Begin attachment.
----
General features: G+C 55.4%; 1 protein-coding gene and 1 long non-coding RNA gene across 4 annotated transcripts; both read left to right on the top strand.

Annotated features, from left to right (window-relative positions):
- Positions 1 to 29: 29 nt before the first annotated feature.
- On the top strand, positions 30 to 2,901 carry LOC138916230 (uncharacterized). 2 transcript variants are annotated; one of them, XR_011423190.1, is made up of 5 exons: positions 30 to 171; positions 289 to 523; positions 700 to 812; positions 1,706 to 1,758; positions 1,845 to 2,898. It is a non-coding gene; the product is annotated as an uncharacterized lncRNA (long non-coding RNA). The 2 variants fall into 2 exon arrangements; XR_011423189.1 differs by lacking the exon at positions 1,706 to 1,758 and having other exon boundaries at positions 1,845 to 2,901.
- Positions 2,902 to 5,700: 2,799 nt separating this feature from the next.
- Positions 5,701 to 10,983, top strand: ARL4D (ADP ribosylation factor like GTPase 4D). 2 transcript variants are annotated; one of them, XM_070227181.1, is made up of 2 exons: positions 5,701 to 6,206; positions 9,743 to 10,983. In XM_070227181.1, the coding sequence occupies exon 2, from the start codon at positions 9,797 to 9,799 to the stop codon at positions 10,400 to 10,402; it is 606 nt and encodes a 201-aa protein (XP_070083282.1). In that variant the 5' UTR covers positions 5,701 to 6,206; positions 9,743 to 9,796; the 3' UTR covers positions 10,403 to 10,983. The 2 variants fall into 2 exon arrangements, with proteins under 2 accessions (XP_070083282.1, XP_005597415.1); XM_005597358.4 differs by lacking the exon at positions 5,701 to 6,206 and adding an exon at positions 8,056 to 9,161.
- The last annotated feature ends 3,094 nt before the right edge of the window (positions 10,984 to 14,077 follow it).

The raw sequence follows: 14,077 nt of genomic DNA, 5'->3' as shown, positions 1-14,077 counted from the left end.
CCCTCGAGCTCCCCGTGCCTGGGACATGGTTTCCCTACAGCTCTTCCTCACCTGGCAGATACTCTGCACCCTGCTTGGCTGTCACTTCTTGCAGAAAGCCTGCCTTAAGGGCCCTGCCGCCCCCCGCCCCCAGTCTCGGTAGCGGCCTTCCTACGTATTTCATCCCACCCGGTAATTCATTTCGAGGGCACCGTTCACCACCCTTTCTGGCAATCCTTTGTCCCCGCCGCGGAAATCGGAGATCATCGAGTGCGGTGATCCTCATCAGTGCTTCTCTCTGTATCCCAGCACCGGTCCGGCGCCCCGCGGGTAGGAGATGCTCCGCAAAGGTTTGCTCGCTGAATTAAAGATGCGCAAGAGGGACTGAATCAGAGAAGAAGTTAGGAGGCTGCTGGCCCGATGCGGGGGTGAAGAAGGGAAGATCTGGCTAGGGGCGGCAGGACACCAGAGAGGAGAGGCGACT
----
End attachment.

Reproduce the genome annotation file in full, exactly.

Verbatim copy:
General features: G+C 55.4%; 1 protein-coding gene and 1 long non-coding RNA gene across 4 annotated transcripts; both read left to right on the top strand.

Annotated features, from left to right (window-relative positions):
- Positions 1 to 29: 29 nt before the first annotated feature.
- On the top strand, positions 30 to 2,901 carry LOC138916230 (uncharacterized). 2 transcript variants are annotated; one of them, XR_011423190.1, is made up of 5 exons: positions 30 to 171; positions 289 to 523; positions 700 to 812; positions 1,706 to 1,758; positions 1,845 to 2,898. It is a non-coding gene; the product is annotated as an uncharacterized lncRNA (long non-coding RNA). The 2 variants fall into 2 exon arrangements; XR_011423189.1 differs by lacking the exon at positions 1,706 to 1,758 and having other exon boundaries at positions 1,845 to 2,901.
- Positions 2,902 to 5,700: 2,799 nt separating this feature from the next.
- Positions 5,701 to 10,983, top strand: ARL4D (ADP ribosylation factor like GTPase 4D). 2 transcript variants are annotated; one of them, XM_070227181.1, is made up of 2 exons: positions 5,701 to 6,206; positions 9,743 to 10,983. In XM_070227181.1, the coding sequence occupies exon 2, from the start codon at positions 9,797 to 9,799 to the stop codon at positions 10,400 to 10,402; it is 606 nt and encodes a 201-aa protein (XP_070083282.1). In that variant the 5' UTR covers positions 5,701 to 6,206; positions 9,743 to 9,796; the 3' UTR covers positions 10,403 to 10,983. The 2 variants fall into 2 exon arrangements, with proteins under 2 accessions (XP_070083282.1, XP_005597415.1); XM_005597358.4 differs by lacking the exon at positions 5,701 to 6,206 and adding an exon at positions 8,056 to 9,161.
- The last annotated feature ends 3,094 nt before the right edge of the window (positions 10,984 to 14,077 follow it).

The raw sequence follows: 14,077 nt of genomic DNA, 5'->3' as shown, positions 1-14,077 counted from the left end.
CCCTCGAGCTCCCCGTGCCTGGGACATGGTTTCCCTACAGCTCTTCCTCACCTGGCAGATACTCTGCACCCTGCTTGGCTGTCACTTCTTGCAGAAAGCCTGCCTTAAGGGCCCTGCCGCCCCCCGCCCCCAGTCTCGGTAGCGGCCTTCCTACGTATTTCATCCCACCCGGTAATTCATTTCGAGGGCACCGTTCACCACCCTTTCTGGCAATCCTTTGTCCCCGCCGCGGAAATCGGAGATCATCGAGTGCGGTGATCCTCATCAGTGCTTCTCTCTGTATCCCAGCACCGGTCCGGCGCCCCGCGGGTAGGAGATGCTCCGCAAAGGTTTGCTCGCTGAATTAAAGATGCGCAAGAGGGACTGAATCAGAGAAGAAGTTAGGAGGCTGCTGGCCCGATGCGGGGGTGAAGAAGGGAAGATCTGGCTAGGGGCGGCAGGACACCAGAGAGGAGAGGCGACT